Oahu trail and Dragon's Nostrils offer a spectacular summit
By WYATT OLSON | STARS AND STRIPES Published: March 31, 2016
If you’re looking for a hike on Oahu that’s more exhilarating than exhausting, Makapu’u Point Lighthouse Trail is waiting for you.
Along the way, you’ll see humpback whales, a world-famous lighthouse, World War II-era artifacts and the nostrils of a dragon.
The two-mile trail — one up, one down — is paved, making it convenient for joggers and anyone pushing a stroller. The trail’s grade up the roughly 500-foot elevation is gradual, with several viewing areas for resting and viewing, along with placards explaining the area’s history and geology.
The trail, part of the Kaiwi State Scenic Shoreline, is on Oahu’s most southeastern point, and the top provides a view of that oh-so-scenic coast.
About three-quarters to the top is a lookout platform with three free-to-use swivel binoculars for watching humpback whales as they bob and weave through the waters below. Whales are active around the Hawaiian islands from November to May, but their activity varies by time of day, weather and tide.
I’ve been on this trail at times when the whales’ movement makes the water look carbonated. Other times, I’ve had to concentrate on a single area for minutes at a time to see anything at all.
Bring your own binoculars or a camera with a telephoto lens, because there are numerous spots along the trail for whale watching.
You’ll also want that magnification for the famed Dragon’s Nostrils, which can be seen from the same viewing platform.
Side-by-side blowholes in a lava rock shelf below periodically blast water 20-30 feet into the air when the tide comes in at the right time and strength. Again, the weather and tide will dictate how spectacular the geyser will be. The windier the day, the better your chances, but even on the calmest days the dragon will breathe if you wait long enough.
More adventurous hikers make their way off the main trail down a steep, weaving path to the lava shelf below. One attraction is, obviously, a closer look at the Dragon’s Nostrils. But there are also several tide pools to soak in down there. The hike down takes 20 to 45 minutes, depending upon ability and physical condition, and a bit longer climbing back out.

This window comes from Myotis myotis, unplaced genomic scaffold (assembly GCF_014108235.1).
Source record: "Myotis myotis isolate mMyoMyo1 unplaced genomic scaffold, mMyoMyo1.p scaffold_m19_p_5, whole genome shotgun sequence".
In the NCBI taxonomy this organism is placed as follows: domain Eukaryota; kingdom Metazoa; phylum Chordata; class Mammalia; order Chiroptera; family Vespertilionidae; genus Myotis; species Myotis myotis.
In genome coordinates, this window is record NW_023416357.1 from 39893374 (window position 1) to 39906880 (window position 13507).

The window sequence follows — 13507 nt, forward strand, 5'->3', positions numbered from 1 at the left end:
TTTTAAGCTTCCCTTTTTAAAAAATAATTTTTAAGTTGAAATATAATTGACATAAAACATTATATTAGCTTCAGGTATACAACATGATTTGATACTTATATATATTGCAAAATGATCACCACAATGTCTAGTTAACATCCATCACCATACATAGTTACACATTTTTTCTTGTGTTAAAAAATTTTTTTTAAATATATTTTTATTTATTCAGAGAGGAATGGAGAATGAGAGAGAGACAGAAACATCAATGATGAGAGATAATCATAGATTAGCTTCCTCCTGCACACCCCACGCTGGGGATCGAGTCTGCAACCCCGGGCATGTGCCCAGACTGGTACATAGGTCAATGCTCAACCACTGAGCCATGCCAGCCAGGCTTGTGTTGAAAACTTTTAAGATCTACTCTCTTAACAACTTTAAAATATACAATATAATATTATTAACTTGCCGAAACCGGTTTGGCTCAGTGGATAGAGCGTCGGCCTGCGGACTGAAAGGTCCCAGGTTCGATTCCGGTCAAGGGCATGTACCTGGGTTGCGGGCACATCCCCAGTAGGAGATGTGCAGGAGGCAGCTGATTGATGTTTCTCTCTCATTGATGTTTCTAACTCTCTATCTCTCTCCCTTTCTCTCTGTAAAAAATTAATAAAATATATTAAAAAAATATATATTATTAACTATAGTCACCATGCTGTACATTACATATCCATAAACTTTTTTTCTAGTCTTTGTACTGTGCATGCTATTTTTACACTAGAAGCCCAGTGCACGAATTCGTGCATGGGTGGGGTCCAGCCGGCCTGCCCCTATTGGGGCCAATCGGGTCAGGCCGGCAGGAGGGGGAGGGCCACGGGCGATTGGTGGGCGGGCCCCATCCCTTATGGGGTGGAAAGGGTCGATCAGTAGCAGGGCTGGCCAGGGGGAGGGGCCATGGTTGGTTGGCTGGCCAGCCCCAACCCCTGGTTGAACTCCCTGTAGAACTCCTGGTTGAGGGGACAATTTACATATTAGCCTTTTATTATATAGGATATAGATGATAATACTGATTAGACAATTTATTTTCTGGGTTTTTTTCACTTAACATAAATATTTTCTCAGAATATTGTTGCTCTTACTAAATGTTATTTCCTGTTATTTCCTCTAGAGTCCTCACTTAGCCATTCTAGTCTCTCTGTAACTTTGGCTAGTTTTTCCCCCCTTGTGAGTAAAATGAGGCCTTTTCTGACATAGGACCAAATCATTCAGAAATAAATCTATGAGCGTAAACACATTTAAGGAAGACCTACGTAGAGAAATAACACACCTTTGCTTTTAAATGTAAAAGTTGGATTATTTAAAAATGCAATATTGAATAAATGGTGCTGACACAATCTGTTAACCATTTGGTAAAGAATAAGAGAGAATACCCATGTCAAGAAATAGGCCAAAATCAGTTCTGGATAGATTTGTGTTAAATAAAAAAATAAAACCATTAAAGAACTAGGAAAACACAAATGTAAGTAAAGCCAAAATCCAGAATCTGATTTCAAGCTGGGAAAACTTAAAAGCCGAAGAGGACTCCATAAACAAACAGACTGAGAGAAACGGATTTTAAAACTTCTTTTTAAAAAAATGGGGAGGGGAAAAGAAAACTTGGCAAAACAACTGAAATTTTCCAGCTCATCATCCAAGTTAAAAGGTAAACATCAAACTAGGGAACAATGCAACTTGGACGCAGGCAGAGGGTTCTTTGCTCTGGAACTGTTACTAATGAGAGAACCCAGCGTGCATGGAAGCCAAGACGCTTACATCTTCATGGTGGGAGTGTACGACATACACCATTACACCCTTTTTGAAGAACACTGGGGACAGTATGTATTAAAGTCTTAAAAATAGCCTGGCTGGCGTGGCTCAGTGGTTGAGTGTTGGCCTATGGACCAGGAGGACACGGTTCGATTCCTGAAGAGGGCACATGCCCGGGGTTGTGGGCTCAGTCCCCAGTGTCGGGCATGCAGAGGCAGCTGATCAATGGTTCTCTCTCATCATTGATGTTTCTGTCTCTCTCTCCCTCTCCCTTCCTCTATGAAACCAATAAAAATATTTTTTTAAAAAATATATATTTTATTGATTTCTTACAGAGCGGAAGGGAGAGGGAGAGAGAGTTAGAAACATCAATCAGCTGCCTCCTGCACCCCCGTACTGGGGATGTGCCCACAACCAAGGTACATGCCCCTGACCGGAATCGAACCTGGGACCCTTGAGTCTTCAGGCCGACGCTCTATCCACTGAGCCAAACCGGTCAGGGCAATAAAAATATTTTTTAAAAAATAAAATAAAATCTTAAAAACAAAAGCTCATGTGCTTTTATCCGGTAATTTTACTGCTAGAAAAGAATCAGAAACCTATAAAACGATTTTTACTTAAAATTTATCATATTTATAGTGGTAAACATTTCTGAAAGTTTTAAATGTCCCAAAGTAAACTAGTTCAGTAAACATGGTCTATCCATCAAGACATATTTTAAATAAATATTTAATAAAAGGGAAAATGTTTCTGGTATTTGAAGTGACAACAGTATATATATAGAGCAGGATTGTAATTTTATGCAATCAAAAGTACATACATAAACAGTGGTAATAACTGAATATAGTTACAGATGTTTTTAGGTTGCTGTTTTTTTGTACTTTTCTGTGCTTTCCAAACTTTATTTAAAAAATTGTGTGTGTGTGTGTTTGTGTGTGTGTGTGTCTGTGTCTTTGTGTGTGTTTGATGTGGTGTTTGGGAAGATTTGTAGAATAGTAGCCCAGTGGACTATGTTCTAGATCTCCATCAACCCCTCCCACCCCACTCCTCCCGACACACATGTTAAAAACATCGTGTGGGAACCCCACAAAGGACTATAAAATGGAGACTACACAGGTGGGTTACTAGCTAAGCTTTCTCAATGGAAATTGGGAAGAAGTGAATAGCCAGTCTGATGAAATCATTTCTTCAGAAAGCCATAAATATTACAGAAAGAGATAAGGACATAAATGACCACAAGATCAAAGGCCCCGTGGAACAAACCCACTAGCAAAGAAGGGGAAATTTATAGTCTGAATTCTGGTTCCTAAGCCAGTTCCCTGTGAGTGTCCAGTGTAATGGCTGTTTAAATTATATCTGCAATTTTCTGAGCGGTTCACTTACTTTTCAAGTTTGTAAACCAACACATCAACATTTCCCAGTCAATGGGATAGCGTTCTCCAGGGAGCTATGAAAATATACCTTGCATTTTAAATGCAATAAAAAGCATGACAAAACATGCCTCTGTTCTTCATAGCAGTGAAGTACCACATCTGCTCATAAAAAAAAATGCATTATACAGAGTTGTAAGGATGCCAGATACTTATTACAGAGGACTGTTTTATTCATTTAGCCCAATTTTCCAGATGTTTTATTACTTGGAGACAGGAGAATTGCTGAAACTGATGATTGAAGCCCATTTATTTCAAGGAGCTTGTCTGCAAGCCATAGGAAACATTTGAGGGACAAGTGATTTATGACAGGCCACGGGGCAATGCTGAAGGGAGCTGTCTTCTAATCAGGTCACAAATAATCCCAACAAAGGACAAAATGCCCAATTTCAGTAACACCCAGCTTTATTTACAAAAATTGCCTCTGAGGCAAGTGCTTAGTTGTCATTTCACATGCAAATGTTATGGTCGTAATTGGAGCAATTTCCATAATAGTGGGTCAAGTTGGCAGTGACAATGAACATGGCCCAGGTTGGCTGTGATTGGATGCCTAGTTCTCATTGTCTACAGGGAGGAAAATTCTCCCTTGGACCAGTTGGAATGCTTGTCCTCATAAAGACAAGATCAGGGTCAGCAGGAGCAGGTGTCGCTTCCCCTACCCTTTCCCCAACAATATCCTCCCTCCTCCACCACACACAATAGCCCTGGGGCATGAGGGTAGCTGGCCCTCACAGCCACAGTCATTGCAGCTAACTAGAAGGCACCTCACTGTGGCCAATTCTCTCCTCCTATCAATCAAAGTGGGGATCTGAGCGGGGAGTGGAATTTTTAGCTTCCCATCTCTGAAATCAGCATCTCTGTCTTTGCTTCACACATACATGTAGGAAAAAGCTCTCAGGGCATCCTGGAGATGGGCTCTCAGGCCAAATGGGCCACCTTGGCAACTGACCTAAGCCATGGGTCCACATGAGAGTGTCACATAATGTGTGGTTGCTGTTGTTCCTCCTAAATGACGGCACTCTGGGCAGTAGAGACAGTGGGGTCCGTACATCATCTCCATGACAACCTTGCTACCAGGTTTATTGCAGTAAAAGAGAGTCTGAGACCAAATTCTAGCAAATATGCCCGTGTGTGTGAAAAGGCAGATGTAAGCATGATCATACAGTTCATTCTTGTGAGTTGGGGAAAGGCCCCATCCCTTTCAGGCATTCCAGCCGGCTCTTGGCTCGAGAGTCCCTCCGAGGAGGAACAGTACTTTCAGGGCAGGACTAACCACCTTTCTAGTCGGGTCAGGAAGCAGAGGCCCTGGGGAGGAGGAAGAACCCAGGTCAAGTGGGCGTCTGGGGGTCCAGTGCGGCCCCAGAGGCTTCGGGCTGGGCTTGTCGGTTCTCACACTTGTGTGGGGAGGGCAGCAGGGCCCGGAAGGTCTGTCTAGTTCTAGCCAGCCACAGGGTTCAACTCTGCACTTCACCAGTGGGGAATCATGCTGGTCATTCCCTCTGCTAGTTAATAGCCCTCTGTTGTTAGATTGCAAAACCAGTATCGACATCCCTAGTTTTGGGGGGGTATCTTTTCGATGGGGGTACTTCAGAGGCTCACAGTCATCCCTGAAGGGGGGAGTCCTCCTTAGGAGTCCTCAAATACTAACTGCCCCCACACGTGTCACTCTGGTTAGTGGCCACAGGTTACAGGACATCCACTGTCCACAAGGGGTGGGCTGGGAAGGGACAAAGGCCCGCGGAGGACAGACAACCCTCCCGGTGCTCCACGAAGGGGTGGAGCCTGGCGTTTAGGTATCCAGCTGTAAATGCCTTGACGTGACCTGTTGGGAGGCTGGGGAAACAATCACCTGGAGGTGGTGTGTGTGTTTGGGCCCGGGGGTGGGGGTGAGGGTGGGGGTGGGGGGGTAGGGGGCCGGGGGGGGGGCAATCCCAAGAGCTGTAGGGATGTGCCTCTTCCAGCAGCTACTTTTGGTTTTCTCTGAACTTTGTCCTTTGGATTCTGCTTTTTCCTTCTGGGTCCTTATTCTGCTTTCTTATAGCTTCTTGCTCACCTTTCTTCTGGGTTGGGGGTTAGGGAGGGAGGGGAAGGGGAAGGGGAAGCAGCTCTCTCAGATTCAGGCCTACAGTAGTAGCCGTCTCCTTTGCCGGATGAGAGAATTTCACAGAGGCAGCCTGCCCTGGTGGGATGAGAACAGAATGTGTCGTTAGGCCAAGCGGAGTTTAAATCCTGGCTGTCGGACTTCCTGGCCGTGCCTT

Most hikers are content to look from above and then continue on to the trail’s end. There you’ll find the Makapu’u Lighthouse, which boasts the world’s largest lighthouse lens, the Coast Guard says. Its beam can be seen from about 20 miles away, and the lens has more than 1,000 prisms and stands 12 feet wide and 8 feet tall.
Built in 1909, the lighthouse became fully automated in 1974. There’s no direct access to it from the trail, but on a daytime hike you’ll see its bright-red roof contrasted by the deep blue of the ocean. The lighthouse can be seen from several vantage points near where the paved trail terminates, offering the chance for hard-to-disappoint photos.
Construction is underway to continue the pavement to a much higher viewing platform that will directly overlook the lighthouse.
On several peaks in the area stand concrete bunkers built during World War II. Several are collapsing, and signs warn visitors to stay out, but they are a reminder that a few generations ago, making the trek up to Makapu’u Point was for anything but fun.
Makapu’u Point Lighthouse Trail, Oahu
To reach Makapu’u Point Lighthouse Trail from Waikiki Beach, head east on Interstate H-1, which morphs into Kalanianaole Highway, also called Route 72. Stay on this coastline road for about 12 miles. About a half mile past the entrance to Hawaii Kai Golf Course is the driveway to the trailhead to the right, but there’s no signage. Look for many cars parked along a side road running beside a steep hillside. Park amongst them or on the main road, and walk toward the hillside, where the trail begins.
Bring all the food and beverages you’ll need for yourself and any dogs on leashes for about a two hour walk, because there’s nothing available nearby or on the trail.